What CEO wouldn’t wish for a ‘resilient company’?
In the prevailing economic conditions, resilience might just be the most important of characteristics for any corporation or organisation. If resilience isn’t part of one’s DNA then chances of surviving the future must be greatly reduced. Resilience is important for the times in which we live and lead.
In 1989 Emmy Werner, a developmental psychologist, completed a 32 year longitudinal study on resilience. She had followed a group of 698 children in Kauai, Hawaii from before birth into their 30’s and through the study Werner identified three factors that contribute toward building environmental resilience.
The three factors that contribute towards organisational resilience are:
- Caring relationships. The need to demonstrate care in the context of relationships within our organisations directly contributes toward building the capacity when it comes to resilience. At a personal level, away from work, this isn’t hard to understand or believe and yet somehow, this fundamental is forgotten when ‘work needs to be done’. Machine-like metaphors and the language of performance efficiency all but kill the basic need to care when dealing with others. Caring has often been seen as ‘soft’ and not what is needed in ‘driving performance’ and results. When our people don’t feel cared for the impact is to lessen resilience, something we only ‘discover’ when in all likelihood it is too late!
- High expectations. This forms the ‘flip side’ to caring relationships. Caring does not mean excusing shoddy performance or slack results. High expectations work best in the context of caring relationships and again, in our personal lives – think about your own children, this is ‘easy’ to see and understand. High expectations naturally form part of most work environments but they need to be seen in the context of the need to care and when these two sides meet in the same coin, resilience is developed.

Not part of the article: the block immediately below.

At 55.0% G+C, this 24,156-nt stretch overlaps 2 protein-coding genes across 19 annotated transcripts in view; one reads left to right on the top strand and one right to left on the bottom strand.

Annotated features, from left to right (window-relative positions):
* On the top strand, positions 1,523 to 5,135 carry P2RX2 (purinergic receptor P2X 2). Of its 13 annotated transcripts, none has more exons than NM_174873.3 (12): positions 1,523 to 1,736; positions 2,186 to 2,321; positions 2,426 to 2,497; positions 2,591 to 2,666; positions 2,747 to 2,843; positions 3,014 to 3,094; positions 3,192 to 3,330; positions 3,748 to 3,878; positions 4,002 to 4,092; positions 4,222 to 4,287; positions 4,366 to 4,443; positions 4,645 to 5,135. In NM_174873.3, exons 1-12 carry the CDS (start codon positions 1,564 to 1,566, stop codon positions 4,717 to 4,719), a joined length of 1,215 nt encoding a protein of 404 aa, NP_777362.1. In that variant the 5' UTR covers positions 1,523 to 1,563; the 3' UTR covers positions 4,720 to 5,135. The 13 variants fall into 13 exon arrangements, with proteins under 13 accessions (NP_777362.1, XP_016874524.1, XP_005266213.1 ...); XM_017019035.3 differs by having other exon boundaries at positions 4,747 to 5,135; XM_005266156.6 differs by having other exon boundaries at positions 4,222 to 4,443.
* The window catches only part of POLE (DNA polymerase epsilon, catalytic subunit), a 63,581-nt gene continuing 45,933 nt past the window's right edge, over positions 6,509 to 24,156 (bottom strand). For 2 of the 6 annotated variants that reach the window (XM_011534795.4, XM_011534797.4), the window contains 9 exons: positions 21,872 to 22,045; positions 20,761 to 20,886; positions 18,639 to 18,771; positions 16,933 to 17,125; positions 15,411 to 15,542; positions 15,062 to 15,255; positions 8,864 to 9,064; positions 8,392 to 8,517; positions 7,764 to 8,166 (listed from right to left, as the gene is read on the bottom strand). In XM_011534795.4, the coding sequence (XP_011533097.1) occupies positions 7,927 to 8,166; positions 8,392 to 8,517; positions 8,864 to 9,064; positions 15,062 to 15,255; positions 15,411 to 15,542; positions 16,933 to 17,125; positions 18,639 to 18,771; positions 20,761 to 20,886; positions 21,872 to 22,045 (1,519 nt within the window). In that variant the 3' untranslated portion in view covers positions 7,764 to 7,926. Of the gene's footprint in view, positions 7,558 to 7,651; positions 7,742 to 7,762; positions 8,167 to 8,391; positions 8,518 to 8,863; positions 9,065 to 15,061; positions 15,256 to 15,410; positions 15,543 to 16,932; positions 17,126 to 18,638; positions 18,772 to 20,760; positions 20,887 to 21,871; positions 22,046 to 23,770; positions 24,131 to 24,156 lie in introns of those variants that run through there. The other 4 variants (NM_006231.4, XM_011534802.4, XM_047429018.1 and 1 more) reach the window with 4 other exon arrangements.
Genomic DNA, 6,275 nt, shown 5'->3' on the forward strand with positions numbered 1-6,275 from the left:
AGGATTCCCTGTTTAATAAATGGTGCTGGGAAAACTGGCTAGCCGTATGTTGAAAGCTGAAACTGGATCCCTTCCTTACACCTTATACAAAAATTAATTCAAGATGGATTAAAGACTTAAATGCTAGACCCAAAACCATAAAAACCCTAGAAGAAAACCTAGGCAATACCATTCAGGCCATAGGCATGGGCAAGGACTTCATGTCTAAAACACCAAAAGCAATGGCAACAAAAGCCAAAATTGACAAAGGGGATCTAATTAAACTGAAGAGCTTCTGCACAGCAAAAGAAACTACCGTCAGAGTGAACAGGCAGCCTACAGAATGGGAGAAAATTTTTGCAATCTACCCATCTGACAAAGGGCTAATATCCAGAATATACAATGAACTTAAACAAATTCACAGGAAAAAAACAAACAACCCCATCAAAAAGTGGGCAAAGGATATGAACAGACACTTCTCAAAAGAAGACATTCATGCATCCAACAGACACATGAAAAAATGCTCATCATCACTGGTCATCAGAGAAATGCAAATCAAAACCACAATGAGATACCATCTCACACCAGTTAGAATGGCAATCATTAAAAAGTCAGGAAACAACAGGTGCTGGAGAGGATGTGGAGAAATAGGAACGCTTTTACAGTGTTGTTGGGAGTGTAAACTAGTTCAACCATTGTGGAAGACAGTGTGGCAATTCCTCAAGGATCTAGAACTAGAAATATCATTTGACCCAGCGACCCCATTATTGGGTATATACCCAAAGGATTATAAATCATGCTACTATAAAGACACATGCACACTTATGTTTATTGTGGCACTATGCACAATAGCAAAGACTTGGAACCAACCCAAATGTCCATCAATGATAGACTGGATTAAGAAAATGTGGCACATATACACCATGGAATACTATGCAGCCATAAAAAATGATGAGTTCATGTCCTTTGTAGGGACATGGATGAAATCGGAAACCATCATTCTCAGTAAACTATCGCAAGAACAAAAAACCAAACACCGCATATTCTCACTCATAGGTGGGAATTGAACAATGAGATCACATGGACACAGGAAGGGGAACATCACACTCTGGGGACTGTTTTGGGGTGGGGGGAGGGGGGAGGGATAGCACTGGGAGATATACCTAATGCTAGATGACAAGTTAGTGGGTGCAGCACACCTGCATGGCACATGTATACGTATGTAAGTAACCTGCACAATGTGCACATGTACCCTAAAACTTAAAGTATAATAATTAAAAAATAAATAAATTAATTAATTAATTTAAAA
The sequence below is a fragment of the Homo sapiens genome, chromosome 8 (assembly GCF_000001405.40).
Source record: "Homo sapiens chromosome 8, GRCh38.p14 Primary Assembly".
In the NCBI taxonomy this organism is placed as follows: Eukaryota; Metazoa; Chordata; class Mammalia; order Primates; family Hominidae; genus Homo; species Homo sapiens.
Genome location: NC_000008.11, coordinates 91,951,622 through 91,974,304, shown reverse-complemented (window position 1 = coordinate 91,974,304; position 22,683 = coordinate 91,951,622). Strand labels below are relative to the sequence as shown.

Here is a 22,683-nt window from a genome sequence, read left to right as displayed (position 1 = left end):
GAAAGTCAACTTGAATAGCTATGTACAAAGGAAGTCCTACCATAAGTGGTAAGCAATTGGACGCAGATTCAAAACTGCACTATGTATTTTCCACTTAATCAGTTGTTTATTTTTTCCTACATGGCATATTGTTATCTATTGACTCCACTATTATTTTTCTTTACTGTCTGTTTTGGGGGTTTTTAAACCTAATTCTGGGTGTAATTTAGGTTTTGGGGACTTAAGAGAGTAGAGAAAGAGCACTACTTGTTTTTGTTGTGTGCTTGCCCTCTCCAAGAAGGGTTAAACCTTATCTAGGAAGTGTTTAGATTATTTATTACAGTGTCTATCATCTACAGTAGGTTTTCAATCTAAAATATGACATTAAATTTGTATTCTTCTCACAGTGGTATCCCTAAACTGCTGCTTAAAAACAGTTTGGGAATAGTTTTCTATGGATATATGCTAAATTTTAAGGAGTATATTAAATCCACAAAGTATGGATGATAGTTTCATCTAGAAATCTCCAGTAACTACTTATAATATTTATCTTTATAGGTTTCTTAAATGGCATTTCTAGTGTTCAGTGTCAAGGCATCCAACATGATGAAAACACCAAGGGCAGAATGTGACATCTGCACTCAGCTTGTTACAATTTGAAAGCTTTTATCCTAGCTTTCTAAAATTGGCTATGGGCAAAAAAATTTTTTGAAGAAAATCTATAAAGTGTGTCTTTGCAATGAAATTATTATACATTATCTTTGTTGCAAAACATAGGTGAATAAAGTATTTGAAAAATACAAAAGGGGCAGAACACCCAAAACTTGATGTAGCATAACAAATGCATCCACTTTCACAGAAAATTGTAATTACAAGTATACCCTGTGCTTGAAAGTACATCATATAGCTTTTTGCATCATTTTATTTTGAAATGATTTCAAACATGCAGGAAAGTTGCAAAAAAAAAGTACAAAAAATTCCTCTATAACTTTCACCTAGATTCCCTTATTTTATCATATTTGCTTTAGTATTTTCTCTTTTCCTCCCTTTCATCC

- Opportunities to participate. When people are afforded the opportunity to participate, resilience is developed. Again, it is not really difficult to understand this principle and this ought to provide ample incentive to ensure a more participative management style throughout our organisations. Why would we not wish to give resilience every opportunity to flourish? Knowing that opportunities to participate will help this ought to have every leader and manager asking more questions such as, “So what do you think?” as well as pulling others into the outworking of solutions and strategies.
It wouldn’t be too hard to find appropriate ways to ‘measure’ these three factors within your company. You might well already have aspects of them present but you simply haven’t seen the bigger picture of how they connect to building resilience. Raising the awareness levels as to why these three things are important and the link to resilience might just be the most important work you do as a leader. Of course there can be no ‘blueprint’ for how best to undertake this work as leadership is always context specific and you will need to work out how best to do this in your particular context and environment.
Resilience is important. It doesn’t ‘just happen’ but is something that requires intentional effort to develop and nurture. Knowing how best to do this is important and Werner provides leaders with a good platform from which to explore the theme of resilience within their own organisation.
So, you want to be a resilient company? Well, now you at least know what it will take!